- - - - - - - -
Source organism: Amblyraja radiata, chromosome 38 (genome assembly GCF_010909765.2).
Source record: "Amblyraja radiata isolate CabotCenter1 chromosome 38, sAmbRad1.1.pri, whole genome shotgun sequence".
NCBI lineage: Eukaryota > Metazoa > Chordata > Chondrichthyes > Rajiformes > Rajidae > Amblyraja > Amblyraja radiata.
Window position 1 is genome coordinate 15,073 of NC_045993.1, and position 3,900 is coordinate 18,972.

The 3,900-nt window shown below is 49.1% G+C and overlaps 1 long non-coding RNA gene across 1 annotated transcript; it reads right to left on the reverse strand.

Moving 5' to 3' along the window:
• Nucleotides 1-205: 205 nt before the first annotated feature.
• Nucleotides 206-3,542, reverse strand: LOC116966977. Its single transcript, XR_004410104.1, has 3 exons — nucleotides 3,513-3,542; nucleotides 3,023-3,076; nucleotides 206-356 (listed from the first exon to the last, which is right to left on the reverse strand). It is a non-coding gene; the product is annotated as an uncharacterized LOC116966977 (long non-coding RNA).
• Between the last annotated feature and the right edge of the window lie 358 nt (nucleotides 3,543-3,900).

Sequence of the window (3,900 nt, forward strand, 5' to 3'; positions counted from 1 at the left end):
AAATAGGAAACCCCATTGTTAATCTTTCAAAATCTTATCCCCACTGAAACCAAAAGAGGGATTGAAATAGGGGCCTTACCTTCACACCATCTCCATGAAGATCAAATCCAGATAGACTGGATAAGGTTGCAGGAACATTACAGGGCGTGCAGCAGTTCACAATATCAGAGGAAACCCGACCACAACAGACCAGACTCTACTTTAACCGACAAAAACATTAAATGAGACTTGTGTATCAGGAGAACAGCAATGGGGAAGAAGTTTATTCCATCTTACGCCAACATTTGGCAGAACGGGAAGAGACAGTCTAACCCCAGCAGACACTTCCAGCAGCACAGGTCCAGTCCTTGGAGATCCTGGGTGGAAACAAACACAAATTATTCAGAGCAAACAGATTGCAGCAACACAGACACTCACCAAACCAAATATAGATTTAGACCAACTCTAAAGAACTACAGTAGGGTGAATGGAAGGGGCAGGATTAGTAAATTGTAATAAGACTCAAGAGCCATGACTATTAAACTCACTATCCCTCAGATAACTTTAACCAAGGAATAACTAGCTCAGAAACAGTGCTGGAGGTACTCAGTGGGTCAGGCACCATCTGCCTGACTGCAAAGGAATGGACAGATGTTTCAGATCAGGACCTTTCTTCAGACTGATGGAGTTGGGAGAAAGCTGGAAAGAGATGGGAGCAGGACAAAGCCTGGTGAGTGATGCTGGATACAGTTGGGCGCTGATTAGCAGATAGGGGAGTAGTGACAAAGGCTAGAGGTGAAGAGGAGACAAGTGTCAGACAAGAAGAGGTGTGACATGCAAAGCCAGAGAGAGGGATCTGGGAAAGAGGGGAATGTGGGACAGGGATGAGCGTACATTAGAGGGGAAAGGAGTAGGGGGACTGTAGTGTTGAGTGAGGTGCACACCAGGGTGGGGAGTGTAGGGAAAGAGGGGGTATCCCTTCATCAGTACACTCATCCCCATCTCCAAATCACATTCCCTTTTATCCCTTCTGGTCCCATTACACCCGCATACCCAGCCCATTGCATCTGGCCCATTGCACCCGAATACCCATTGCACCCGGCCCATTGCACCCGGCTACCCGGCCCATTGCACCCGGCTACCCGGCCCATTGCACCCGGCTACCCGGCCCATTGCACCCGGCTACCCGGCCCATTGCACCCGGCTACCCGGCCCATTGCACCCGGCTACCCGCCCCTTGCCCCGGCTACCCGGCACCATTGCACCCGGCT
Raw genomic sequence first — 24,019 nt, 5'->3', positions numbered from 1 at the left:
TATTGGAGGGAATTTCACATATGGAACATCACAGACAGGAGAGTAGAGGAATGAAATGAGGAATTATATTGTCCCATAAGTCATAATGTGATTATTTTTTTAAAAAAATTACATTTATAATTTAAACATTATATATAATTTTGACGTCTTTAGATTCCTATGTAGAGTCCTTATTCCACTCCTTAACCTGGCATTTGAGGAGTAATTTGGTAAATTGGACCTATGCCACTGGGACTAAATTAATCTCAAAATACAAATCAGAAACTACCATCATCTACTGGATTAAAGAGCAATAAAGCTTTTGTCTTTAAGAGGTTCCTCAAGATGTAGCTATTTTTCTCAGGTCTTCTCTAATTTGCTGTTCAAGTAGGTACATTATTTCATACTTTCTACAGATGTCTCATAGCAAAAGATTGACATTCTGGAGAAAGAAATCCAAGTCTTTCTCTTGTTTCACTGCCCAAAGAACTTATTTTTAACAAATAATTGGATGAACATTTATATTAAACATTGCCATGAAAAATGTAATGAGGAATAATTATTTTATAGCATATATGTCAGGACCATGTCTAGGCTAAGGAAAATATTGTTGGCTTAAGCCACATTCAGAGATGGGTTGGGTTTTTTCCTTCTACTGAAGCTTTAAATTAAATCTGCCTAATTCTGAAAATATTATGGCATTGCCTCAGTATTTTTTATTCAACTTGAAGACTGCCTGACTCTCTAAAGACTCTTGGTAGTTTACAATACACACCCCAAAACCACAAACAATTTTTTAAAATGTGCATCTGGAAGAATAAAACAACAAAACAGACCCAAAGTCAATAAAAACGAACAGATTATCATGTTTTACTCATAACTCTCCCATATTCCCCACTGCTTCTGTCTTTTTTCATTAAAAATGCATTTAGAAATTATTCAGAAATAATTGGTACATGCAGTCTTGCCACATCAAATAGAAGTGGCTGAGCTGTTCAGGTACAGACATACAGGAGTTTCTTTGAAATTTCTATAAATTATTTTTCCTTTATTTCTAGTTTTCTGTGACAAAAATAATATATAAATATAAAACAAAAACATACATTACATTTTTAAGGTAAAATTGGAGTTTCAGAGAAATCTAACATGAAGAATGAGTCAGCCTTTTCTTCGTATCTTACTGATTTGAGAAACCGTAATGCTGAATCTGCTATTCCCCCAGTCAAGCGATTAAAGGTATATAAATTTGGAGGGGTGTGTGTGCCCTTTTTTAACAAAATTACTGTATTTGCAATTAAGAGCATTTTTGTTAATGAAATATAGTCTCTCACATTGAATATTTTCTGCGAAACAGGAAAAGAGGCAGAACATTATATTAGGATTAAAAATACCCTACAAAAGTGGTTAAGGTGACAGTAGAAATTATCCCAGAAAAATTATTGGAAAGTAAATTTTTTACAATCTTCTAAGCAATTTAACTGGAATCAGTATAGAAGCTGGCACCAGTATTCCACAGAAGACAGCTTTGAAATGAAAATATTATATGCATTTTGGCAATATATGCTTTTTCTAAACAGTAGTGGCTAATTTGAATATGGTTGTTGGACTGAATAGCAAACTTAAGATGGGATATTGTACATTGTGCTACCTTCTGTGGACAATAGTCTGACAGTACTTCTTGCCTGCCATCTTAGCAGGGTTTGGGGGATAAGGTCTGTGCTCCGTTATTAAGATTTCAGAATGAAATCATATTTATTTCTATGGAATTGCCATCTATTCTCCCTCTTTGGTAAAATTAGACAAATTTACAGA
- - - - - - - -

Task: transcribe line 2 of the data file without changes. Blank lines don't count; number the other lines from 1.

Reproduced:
Source record: "Amblyraja radiata isolate CabotCenter1 chromosome 38, sAmbRad1.1.pri, whole genome shotgun sequence".